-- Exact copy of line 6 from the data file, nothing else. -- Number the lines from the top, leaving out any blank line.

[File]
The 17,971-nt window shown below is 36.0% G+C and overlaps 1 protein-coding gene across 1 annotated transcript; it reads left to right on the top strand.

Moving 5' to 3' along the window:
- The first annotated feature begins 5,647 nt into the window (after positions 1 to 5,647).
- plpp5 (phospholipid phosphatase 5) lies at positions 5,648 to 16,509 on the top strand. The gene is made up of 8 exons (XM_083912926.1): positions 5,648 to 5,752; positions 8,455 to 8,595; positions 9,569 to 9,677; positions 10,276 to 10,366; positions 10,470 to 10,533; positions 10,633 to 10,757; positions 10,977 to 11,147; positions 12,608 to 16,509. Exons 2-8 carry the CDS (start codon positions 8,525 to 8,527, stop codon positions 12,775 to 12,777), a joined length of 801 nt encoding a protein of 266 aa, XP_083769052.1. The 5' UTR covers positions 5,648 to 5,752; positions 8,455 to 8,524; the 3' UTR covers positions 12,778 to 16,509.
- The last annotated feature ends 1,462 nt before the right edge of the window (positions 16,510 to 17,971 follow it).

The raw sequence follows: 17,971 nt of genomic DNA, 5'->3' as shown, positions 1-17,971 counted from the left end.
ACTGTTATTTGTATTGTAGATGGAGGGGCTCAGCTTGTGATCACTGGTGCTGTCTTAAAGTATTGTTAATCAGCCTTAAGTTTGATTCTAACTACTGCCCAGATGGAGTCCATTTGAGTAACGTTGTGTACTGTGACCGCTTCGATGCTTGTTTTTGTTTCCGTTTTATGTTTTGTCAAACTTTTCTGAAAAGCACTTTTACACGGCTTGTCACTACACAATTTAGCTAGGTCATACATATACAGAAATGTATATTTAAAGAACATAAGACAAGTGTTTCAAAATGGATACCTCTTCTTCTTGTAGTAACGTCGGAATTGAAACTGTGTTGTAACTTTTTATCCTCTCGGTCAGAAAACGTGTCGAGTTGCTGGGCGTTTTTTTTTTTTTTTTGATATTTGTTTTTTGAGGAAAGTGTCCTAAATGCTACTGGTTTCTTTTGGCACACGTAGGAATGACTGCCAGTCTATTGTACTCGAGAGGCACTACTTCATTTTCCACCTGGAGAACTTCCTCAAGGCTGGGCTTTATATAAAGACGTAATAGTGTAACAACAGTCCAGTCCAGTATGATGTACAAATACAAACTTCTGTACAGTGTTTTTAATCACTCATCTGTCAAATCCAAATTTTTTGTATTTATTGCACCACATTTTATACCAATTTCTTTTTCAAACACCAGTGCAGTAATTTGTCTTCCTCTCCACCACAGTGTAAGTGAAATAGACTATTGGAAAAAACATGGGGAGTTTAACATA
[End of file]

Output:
The raw sequence follows: 17,971 nt of genomic DNA, 5'->3' as shown, positions 1-17,971 counted from the left end.